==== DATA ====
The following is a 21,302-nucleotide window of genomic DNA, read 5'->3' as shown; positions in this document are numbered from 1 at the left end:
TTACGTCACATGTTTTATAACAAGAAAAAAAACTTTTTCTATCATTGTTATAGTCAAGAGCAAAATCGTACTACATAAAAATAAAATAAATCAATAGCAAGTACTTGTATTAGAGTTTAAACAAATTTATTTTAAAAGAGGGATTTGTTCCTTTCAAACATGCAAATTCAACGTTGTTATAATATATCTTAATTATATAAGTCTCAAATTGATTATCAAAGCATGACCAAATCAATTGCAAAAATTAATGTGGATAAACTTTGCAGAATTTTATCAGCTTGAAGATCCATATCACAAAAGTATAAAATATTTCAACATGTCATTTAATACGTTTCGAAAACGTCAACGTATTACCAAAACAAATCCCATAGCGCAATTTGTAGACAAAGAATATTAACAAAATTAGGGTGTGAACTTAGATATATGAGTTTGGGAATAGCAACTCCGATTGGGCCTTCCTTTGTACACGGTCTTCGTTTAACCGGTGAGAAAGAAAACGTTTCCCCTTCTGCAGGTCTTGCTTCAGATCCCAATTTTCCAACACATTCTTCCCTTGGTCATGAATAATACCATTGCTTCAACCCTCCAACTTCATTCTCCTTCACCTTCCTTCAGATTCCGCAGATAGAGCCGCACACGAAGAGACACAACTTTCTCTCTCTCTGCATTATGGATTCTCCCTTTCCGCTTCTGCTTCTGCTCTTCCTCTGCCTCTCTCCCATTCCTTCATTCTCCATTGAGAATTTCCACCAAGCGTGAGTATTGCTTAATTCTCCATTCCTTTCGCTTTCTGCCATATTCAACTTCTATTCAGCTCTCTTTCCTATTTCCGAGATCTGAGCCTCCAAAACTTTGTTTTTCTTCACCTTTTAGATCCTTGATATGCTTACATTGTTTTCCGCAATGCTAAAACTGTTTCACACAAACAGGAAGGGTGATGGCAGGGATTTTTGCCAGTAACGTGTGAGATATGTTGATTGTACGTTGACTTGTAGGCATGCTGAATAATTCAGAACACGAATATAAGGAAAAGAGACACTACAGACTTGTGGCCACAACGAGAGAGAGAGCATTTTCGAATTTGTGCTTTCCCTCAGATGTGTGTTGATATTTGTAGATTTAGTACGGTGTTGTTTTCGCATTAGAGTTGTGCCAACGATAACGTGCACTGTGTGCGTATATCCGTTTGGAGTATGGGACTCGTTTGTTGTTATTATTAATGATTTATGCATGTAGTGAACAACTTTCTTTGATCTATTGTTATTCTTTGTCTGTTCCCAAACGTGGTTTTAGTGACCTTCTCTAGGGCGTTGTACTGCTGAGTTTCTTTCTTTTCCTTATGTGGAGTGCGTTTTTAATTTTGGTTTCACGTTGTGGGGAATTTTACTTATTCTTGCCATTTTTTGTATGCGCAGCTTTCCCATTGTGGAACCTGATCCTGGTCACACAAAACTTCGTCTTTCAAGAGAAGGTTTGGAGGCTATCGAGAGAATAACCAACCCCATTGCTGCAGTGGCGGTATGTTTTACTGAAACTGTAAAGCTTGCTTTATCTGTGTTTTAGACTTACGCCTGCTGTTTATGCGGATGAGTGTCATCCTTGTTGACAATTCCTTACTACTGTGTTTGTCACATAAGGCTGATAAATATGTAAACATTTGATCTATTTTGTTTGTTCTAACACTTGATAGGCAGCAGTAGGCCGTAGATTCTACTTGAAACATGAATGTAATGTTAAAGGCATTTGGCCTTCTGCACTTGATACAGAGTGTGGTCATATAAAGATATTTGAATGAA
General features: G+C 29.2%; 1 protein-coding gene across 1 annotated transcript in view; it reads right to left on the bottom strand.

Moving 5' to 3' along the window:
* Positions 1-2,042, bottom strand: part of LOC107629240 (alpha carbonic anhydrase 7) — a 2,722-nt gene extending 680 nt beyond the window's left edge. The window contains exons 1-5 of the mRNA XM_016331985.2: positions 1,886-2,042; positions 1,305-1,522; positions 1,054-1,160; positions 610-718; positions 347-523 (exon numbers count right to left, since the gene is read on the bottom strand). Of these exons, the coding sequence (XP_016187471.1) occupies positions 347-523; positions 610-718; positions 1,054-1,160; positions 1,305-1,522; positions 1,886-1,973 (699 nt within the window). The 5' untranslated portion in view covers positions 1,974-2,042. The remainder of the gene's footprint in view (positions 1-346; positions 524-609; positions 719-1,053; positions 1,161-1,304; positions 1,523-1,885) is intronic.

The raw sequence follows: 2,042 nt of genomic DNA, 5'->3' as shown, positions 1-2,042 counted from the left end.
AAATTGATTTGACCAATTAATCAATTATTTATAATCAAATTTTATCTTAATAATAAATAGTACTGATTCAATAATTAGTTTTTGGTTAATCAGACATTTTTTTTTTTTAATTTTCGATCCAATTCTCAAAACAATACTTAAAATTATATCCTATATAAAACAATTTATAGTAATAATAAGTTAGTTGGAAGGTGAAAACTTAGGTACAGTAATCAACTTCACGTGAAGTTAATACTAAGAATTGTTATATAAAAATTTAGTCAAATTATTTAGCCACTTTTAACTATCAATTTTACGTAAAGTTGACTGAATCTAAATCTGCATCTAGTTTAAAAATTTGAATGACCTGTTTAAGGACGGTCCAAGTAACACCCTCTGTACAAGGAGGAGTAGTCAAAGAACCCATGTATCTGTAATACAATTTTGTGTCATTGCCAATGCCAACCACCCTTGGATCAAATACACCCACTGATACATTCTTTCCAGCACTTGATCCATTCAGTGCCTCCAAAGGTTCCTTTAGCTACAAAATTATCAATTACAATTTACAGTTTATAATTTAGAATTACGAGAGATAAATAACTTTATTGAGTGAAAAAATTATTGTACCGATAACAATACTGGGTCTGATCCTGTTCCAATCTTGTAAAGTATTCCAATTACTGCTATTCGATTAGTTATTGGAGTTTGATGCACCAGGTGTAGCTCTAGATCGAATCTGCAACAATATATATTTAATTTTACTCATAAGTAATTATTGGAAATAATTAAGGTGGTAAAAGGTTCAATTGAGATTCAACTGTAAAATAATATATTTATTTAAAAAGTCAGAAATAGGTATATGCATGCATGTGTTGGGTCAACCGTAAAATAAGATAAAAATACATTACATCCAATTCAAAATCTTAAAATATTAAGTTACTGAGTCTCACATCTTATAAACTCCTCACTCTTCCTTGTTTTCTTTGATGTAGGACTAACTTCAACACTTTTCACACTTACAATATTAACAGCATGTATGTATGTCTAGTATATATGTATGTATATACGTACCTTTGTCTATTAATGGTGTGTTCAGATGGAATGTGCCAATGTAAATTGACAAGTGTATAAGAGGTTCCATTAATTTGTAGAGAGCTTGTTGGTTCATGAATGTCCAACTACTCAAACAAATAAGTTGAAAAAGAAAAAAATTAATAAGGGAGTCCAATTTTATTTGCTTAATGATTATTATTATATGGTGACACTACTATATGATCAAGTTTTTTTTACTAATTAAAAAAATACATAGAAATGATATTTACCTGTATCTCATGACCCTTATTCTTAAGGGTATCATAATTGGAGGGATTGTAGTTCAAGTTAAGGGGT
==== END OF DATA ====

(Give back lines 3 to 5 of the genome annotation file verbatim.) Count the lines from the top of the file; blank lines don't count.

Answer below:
General features: G+C 29.2%; 1 protein-coding gene across 1 annotated transcript in view; it reads right to left on the bottom strand.

Moving 5' to 3' along the window:
* Positions 1-2,042, bottom strand: part of LOC107629240 (alpha carbonic anhydrase 7) — a 2,722-nt gene extending 680 nt beyond the window's left edge. The window contains exons 1-5 of the mRNA XM_016331985.2: positions 1,886-2,042; positions 1,305-1,522; positions 1,054-1,160; positions 610-718; positions 347-523 (exon numbers count right to left, since the gene is read on the bottom strand). Of these exons, the coding sequence (XP_016187471.1) occupies positions 347-523; positions 610-718; positions 1,054-1,160; positions 1,305-1,522; positions 1,886-1,973 (699 nt within the window). The 5' untranslated portion in view covers positions 1,974-2,042. The remainder of the gene's footprint in view (positions 1-346; positions 524-609; positions 719-1,053; positions 1,161-1,304; positions 1,523-1,885) is intronic.